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“Hi, it’s SASE!” “SASE who?”

Secure Access Service Edge is the SASE (pronounced as “sassy”) kid on the security block – but how do you make it work for your organization? Here are a few tips.

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When the world witnessed some of the largest cyberattacks in the last two or three years – including SolarWinds, Colonial Pipeline and more – it became loud and clear that the security landscape is evolving exponentially. 

The Rise of SASE

In view of the increased threat from cyberspace, companies are asking themselves whether their security solutions are still adequate. Because one thing is certain: corporate networks today are more vulnerable than ever. Soaring interconnectivity, remote accesses, Internet of Things and edge computing create more entry points and widen the attack surface.  

As if this weren’t enough, the pandemic drove users off company premises. Employees now access business apps from anywhere (homes, maybe even cafes and trains) and sometimes even via their personal devices too. All in all, IT teams are struggling to keep data and apps protected, with complexities piling up. Secure Access Service Edge (SASE) is a promising solution to master these challenges. 

How it all began 

Sometime in 2019, Gartner coined the term SASE (Secure Access Service Edge), and ever since then, the acronym has turned out to be more than just a buzzword. It has taken the network security industry by storm. The reason for this is that, as more and more employees accessed corporate networks and data from different places, traditional perimeter-based network security became less relevant. This is because traditional network topologies direct network traffic through a corporate data center, where it is checked and forwarded to the respective user. 

Why does it matter to businesses?  

With SASE being cloud-based, the traffic backhauling process to the data center is bypassed and directly routed through the nearest point of presence. This unburdens the data center and brings one remarkable advantage for the users: if they access business apps like Microsoft 365, their user experience improves considerably thanks to the faster app response.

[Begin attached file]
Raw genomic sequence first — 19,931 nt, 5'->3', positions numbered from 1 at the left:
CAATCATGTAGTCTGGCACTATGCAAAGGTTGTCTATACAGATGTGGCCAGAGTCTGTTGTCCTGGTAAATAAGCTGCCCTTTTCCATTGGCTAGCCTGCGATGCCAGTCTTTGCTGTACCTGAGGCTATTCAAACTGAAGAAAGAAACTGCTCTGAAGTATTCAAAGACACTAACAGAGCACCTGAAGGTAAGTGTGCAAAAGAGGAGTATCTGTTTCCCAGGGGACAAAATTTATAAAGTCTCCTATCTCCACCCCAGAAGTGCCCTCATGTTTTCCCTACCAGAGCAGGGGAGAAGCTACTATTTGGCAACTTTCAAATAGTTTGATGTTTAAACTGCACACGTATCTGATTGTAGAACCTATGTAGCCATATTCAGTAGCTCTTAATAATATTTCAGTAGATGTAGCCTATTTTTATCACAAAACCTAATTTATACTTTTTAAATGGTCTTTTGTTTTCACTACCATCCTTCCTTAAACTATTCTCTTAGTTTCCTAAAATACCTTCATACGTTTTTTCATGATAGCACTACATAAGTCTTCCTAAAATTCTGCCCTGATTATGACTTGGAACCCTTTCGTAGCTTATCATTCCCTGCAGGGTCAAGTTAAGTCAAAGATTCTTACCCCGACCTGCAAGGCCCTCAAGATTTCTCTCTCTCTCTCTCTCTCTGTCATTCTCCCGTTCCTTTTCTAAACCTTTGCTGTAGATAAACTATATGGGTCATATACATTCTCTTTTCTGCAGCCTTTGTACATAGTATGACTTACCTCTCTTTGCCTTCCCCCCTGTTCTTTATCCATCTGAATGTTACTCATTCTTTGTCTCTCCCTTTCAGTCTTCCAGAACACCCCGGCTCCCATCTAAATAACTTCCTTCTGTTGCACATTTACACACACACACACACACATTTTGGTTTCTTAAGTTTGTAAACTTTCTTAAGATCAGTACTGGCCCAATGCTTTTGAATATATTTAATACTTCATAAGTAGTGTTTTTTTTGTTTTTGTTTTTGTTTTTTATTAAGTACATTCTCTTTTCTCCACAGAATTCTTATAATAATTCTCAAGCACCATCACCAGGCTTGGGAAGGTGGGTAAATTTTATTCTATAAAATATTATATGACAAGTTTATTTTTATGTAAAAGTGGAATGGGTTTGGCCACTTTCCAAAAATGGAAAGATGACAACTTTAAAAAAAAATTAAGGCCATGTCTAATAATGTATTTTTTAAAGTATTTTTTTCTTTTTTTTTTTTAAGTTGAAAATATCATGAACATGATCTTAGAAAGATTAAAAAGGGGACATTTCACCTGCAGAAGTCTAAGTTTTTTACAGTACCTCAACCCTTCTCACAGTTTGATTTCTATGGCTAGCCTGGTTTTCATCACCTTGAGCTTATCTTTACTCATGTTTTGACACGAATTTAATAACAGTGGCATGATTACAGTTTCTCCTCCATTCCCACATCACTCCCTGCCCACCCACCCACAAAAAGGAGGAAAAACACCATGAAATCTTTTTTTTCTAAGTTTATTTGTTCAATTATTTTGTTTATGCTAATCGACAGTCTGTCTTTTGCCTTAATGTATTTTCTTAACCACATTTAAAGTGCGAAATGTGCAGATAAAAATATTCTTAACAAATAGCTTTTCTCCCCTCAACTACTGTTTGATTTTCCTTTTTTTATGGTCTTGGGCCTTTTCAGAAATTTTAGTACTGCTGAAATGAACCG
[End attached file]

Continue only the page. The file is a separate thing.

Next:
But this rapid response doesn’t come with less security. SASE allows businesses to distribute networking and security services to endpoints. In simple terms, regardless of where the user is situated, services like URL filtering, SD-WAN, and secure web gateways are still executed. Moreover, zero-trust policies ensure that the access to data and apps is context-based. 

What do businesses have to gain with this approach?

A man checking his mobile phone, next to him is a Laptop with a magenta schield and a lock in its middle.

SASE tackles the latency and security problems together by converging network and security.

Essentially, SASE tackles the latency and security problems together by converging network and security. It offers not just speed (this is a win-win situation for businesses looking to marry network and security happily). Additionally, SASE reduces complexity and introduces more efficiency, visibility, and control over security architectures. 

All these advantages bundled together make SASE a lucrative option for businesses. It is gaining ground faster than expected. SASE adoption by enterprises in 2018 was about one percent – but Gartner predicts that about 40 percent of them will develop strategies with SASE factored in by 2024. 

The pandemic and the distributed workforce  

As a matter of fact, the pandemic has been an accelerating force for the growth of SASE. With many of the employees working from home, the number of devices connected to the corporate networks has risen manifold. Before the pandemic, IT departments would typically see a “distributed workforce” as a synonym for branch premises spread across the globe. But with the pandemic setting in, each of the employees working from home is a branch in themselves.  

The chaos of connectivity 

When the reality of the pandemic hit, businesses saw tens of thousands of employees suddenly working from home. And they wanted access to apps like Zoom and MS Teams. The most common problem was network congestion. Solutions centered around SASE solved this problem effortlessly, but those relying on a traditional VPN setup had to go through considerable turmoil.   

This “hyper-distributed” workforce is not going to fade away soon. On the contrary: it will become a normal way of working with companies now adopting hybrid work, and some even offering a permanent remote work option to their employees. 

Cyberattacks causes damages in the billions 

In the wake of a growing number of attacks, cybersecurity is an overriding concern for organizations. According to a report by cybersecurity ventures, global cybercrime costs in 2015 stood at USD 3 trillion, whereas by 2025, the figure is set to reach USD 10.5 trillion.